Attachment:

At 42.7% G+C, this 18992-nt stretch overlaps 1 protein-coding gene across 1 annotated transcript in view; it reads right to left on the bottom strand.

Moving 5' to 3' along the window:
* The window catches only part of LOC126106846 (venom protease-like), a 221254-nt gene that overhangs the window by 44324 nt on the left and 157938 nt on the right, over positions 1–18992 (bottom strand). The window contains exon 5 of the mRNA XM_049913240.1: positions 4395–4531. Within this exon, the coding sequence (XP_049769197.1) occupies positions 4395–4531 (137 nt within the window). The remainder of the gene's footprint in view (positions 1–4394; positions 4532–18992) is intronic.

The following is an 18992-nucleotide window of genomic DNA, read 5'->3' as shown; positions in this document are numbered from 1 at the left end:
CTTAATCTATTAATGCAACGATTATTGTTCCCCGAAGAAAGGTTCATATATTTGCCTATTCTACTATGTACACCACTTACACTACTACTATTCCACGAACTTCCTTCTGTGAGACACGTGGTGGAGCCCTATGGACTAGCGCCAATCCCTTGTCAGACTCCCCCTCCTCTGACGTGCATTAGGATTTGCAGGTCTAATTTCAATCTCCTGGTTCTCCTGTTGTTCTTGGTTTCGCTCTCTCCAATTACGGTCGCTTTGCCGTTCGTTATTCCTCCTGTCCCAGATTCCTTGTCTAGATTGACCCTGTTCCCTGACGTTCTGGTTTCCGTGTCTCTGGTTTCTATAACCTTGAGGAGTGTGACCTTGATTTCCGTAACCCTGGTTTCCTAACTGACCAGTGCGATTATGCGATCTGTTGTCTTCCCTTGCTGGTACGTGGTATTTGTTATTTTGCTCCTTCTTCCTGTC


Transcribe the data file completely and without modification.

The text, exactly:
At 42.7% G+C, this 18992-nt stretch overlaps 1 protein-coding gene across 1 annotated transcript in view; it reads right to left on the bottom strand.

Moving 5' to 3' along the window:
* The window catches only part of LOC126106846 (venom protease-like), a 221254-nt gene that overhangs the window by 44324 nt on the left and 157938 nt on the right, over positions 1–18992 (bottom strand). The window contains exon 5 of the mRNA XM_049913240.1: positions 4395–4531. Within this exon, the coding sequence (XP_049769197.1) occupies positions 4395–4531 (137 nt within the window). The remainder of the gene's footprint in view (positions 1–4394; positions 4532–18992) is intronic.

The following is an 18992-nucleotide window of genomic DNA, read 5'->3' as shown; positions in this document are numbered from 1 at the left end:
CTTAATCTATTAATGCAACGATTATTGTTCCCCGAAGAAAGGTTCATATATTTGCCTATTCTACTATGTACACCACTTACACTACTACTATTCCACGAACTTCCTTCTGTGAGACACGTGGTGGAGCCCTATGGACTAGCGCCAATCCCTTGTCAGACTCCCCCTCCTCTGACGTGCATTAGGATTTGCAGGTCTAATTTCAATCTCCTGGTTCTCCTGTTGTTCTTGGTTTCGCTCTCTCCAATTACGGTCGCTTTGCCGTTCGTTATTCCTCCTGTCCCAGATTCCTTGTCTAGATTGACCCTGTTCCCTGACGTTCTGGTTTCCGTGTCTCTGGTTTCTATAACCTTGAGGAGTGTGACCTTGATTTCCGTAACCCTGGTTTCCTAACTGACCAGTGCGATTATGCGATCTGTTGTCTTCCCTTGCTGGTACGTGGTATTTGTTATTTTGCTCCTTCTTCCTGTC